SCOTTSDALE, Ariz. -- Left-hander Tyler Matzek's first game in a Rockies uniform since last May was rough -- allowing three runs, including a Welington Castillo homer, two walks and a wild pitch without an out in a 6-3 loss to the D-backs in the Cactus League opener on Wednesday.
Matzek, who began last season in the rotation, but pitched his way out by May and had to deal with diagnosed performance anxiety, went to watch video after leaving the game in search of positives. For example, he thought he had Castillo off balance, but the D-backs' catcher hit it enough.
Matzek was 2-1 with a 4.09 ERA in five starts last season, but the 19 walks and three hit batsmen in 22 innings were alarming. The Rockies sent him to the Minors, where he spent some time working with coaches without appearing in games, and Matzek even took a complete break from baseball. He finished with solid relief work at Triple-A Albuquerque. He admitted nervousness on Wednesday.
"The first-time jitters were out there, and I brought that to the mound," Matzek said. "I made some good pitches there -- I made some bad ones, but I made some good ones. I should've thrown more of the good ones."
The Rockies are looking at Matzek, 25, as just another fellow who struggled in his first Spring Training game.
"I was nervous," said Nolan Arenado, who went 1-for-2 with an RBI double. "I guarantee he was nervous. I don't know who wasn't nervous the first day. I wouldn't put too much into it. There's a lot of work to be done.
"I wouldn't want him to wear himself out too much. I know if I'd gone 0-fer, I'd have been in there looking at video."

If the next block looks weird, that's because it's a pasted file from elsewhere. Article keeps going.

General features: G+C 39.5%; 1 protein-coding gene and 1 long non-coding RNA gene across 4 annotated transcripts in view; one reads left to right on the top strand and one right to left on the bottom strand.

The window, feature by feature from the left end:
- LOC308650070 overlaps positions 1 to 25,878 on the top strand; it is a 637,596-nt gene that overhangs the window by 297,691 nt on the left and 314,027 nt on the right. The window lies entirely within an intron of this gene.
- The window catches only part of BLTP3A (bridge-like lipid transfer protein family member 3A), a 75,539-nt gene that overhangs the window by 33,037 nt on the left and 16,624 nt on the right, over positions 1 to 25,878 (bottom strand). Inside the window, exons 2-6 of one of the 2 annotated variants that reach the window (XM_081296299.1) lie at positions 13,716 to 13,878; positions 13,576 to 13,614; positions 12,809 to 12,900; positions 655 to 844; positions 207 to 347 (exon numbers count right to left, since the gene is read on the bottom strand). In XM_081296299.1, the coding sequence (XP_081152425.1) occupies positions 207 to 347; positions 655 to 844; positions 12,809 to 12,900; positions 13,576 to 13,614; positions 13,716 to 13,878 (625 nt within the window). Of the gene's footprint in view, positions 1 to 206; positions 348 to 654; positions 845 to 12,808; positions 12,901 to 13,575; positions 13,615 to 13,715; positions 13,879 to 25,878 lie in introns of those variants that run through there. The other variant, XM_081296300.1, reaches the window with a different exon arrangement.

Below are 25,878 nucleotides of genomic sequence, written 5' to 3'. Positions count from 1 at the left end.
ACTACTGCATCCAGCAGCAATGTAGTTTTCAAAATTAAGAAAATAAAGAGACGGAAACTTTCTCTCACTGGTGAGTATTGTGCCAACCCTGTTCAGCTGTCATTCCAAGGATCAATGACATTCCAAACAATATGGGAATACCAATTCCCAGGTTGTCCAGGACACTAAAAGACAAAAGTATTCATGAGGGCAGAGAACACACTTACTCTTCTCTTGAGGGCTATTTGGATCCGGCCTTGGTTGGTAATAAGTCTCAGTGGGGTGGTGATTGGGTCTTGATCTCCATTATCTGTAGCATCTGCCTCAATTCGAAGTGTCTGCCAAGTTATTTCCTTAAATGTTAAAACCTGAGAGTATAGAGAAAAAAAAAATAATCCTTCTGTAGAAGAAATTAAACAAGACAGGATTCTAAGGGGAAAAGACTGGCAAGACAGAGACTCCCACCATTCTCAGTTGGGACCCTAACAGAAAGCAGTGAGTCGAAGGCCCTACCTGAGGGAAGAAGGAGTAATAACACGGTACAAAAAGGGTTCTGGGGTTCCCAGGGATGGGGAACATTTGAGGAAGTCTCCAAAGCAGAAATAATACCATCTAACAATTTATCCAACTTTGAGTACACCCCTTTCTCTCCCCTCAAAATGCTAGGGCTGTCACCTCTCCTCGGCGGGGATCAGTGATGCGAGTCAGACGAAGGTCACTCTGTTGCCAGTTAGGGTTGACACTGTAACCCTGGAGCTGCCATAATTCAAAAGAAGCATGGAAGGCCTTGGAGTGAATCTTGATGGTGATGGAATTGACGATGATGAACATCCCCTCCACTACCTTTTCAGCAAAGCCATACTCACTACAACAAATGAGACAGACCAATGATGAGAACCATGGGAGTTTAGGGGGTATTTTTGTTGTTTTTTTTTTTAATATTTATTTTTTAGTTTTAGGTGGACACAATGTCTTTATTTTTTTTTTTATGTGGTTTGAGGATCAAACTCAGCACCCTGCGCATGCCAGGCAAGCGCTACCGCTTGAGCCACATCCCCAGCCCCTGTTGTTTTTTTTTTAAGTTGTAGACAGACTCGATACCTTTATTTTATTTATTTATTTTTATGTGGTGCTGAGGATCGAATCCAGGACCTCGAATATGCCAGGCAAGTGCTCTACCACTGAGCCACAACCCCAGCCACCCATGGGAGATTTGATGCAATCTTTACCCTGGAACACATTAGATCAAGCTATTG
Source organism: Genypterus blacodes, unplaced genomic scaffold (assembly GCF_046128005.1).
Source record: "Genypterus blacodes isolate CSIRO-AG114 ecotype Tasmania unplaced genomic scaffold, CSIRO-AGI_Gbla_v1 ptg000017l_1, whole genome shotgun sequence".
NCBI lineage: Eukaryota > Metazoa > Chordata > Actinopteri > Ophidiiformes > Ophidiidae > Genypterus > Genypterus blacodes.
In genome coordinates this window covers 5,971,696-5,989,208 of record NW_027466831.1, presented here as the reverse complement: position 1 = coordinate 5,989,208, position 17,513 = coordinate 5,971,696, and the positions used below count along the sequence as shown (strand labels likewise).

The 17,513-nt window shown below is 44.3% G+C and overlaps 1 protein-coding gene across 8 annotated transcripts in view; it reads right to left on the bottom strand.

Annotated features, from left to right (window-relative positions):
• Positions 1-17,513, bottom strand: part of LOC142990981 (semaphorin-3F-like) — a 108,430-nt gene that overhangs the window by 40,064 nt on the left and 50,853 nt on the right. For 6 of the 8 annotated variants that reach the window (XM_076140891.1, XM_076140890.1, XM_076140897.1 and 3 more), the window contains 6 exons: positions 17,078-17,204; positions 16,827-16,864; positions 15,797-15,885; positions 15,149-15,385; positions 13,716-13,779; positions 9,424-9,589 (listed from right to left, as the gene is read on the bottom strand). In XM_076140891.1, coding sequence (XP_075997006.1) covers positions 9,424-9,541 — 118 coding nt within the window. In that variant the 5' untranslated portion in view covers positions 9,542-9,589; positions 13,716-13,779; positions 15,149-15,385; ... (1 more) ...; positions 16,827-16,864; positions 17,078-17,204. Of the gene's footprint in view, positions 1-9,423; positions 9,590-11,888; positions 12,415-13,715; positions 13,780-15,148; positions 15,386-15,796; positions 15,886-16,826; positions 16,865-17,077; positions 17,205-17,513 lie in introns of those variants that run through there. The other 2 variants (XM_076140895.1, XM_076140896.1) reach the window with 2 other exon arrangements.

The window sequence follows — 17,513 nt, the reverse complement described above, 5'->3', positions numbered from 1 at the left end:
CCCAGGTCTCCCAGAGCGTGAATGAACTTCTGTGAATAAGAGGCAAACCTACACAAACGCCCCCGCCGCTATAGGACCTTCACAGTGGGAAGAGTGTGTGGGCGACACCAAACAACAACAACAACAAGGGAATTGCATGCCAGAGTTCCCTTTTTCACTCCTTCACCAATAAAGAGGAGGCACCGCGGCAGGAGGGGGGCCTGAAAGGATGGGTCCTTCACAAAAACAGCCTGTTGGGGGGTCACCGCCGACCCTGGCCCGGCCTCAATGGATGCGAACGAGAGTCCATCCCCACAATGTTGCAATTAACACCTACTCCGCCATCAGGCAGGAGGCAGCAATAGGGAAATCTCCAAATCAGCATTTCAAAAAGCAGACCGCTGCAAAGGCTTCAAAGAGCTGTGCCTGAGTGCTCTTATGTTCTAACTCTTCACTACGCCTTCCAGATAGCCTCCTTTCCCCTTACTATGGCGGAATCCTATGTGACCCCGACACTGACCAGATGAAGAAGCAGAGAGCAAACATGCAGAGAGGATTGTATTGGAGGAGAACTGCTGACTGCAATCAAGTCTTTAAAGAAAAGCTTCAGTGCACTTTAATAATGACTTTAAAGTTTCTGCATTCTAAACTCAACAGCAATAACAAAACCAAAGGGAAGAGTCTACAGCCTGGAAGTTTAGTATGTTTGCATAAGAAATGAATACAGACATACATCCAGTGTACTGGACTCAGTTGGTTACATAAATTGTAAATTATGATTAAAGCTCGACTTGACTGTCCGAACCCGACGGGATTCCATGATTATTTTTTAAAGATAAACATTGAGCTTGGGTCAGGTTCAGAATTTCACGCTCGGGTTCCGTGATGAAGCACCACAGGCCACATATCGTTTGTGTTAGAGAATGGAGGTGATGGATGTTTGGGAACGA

Rockies manager Walt Weiss said, "The guys who haven't been out there in a while, it may take some time to get settled in. But we're hoping it gets better."
• Rockies left-handed pitcher Tyler Anderson - a first-round pick in the 2011 Draft -- discussed what went right and what didn't on Wednesday with equal appreciation. Anderson threw a clean inning followed by a three-run second frame, during which Kyle Jensen hit a two-run homer, marking Anderson's first action outside of instructional ball in 18 months.
"It's a lot better than saying, 'I'd have loved to have faced that guy,' or watch pitches that somebody else threw," said Anderson, who gave up four hits and three runs with three strikeouts. "Being out there competing is fun."
Anderson, with a jerky delivery that includes some hesitation, said his "timing feels good, and the most part it's pretty close. It's a good feeling."
Weiss said, "A break here or there, he goes scoreless for the two innings. But I thought he did a great job -- first time in a long time. I thought he threw the ball well."